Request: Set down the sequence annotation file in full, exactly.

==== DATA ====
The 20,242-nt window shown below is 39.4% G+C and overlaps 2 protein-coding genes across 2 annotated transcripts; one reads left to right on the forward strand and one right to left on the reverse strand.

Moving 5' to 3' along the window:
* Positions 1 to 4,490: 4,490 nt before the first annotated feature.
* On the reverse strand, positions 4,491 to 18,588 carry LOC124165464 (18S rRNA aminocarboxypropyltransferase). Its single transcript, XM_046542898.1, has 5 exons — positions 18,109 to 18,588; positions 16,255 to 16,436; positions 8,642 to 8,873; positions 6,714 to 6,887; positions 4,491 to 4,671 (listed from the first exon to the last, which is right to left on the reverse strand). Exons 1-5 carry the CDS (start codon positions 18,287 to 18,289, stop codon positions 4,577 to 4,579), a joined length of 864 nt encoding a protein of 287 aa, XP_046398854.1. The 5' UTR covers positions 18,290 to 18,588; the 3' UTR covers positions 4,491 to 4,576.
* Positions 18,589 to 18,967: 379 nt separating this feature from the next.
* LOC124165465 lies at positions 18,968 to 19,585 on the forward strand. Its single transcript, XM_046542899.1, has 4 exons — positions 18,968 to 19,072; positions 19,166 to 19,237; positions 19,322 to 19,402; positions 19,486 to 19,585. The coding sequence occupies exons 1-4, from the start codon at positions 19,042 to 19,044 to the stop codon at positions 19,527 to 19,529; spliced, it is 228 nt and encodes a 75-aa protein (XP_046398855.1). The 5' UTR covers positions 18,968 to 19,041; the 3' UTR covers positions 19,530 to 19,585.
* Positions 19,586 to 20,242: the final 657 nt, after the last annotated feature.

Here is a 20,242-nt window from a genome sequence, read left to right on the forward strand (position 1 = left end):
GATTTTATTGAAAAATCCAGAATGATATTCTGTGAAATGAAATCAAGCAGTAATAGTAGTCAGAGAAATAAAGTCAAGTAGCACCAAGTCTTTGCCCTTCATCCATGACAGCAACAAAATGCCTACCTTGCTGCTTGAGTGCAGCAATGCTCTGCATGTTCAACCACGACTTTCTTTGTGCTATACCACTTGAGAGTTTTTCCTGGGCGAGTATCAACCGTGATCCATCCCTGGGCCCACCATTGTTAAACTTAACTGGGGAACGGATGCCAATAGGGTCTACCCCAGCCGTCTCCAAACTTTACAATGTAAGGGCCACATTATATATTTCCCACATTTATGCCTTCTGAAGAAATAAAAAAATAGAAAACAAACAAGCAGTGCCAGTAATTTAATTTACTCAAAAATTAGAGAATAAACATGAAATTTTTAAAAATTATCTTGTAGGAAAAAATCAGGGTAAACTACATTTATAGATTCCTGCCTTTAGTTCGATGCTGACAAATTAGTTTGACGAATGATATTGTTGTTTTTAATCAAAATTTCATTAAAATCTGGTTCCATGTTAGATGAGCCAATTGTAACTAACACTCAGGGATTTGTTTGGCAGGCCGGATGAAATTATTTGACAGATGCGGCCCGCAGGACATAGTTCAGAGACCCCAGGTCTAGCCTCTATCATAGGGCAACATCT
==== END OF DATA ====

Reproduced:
The 20,242-nt window shown below is 39.4% G+C and overlaps 2 protein-coding genes across 2 annotated transcripts; one reads left to right on the forward strand and one right to left on the reverse strand.

Moving 5' to 3' along the window:
* Positions 1 to 4,490: 4,490 nt before the first annotated feature.
* On the reverse strand, positions 4,491 to 18,588 carry LOC124165464 (18S rRNA aminocarboxypropyltransferase). Its single transcript, XM_046542898.1, has 5 exons — positions 18,109 to 18,588; positions 16,255 to 16,436; positions 8,642 to 8,873; positions 6,714 to 6,887; positions 4,491 to 4,671 (listed from the first exon to the last, which is right to left on the reverse strand). Exons 1-5 carry the CDS (start codon positions 18,287 to 18,289, stop codon positions 4,577 to 4,579), a joined length of 864 nt encoding a protein of 287 aa, XP_046398854.1. The 5' UTR covers positions 18,290 to 18,588; the 3' UTR covers positions 4,491 to 4,576.
* Positions 18,589 to 18,967: 379 nt separating this feature from the next.
* LOC124165465 lies at positions 18,968 to 19,585 on the forward strand. Its single transcript, XM_046542899.1, has 4 exons — positions 18,968 to 19,072; positions 19,166 to 19,237; positions 19,322 to 19,402; positions 19,486 to 19,585. The coding sequence occupies exons 1-4, from the start codon at positions 19,042 to 19,044 to the stop codon at positions 19,527 to 19,529; spliced, it is 228 nt and encodes a 75-aa protein (XP_046398855.1). The 5' UTR covers positions 18,968 to 19,041; the 3' UTR covers positions 19,530 to 19,585.
* Positions 19,586 to 20,242: the final 657 nt, after the last annotated feature.

Here is a 20,242-nt window from a genome sequence, read left to right on the forward strand (position 1 = left end):
GATTTTATTGAAAAATCCAGAATGATATTCTGTGAAATGAAATCAAGCAGTAATAGTAGTCAGAGAAATAAAGTCAAGTAGCACCAAGTCTTTGCCCTTCATCCATGACAGCAACAAAATGCCTACCTTGCTGCTTGAGTGCAGCAATGCTCTGCATGTTCAACCACGACTTTCTTTGTGCTATACCACTTGAGAGTTTTTCCTGGGCGAGTATCAACCGTGATCCATCCCTGGGCCCACCATTGTTAAACTTAACTGGGGAACGGATGCCAATAGGGTCTACCCCAGCCGTCTCCAAACTTTACAATGTAAGGGCCACATTATATATTTCCCACATTTATGCCTTCTGAAGAAATAAAAAAATAGAAAACAAACAAGCAGTGCCAGTAATTTAATTTACTCAAAAATTAGAGAATAAACATGAAATTTTTAAAAATTATCTTGTAGGAAAAAATCAGGGTAAACTACATTTATAGATTCCTGCCTTTAGTTCGATGCTGACAAATTAGTTTGACGAATGATATTGTTGTTTTTAATCAAAATTTCATTAAAATCTGGTTCCATGTTAGATGAGCCAATTGTAACTAACACTCAGGGATTTGTTTGGCAGGCCGGATGAAATTATTTGACAGATGCGGCCCGCAGGACATAGTTCAGAGACCCCAGGTCTAGCCTCTATCATAGGGCAACATCT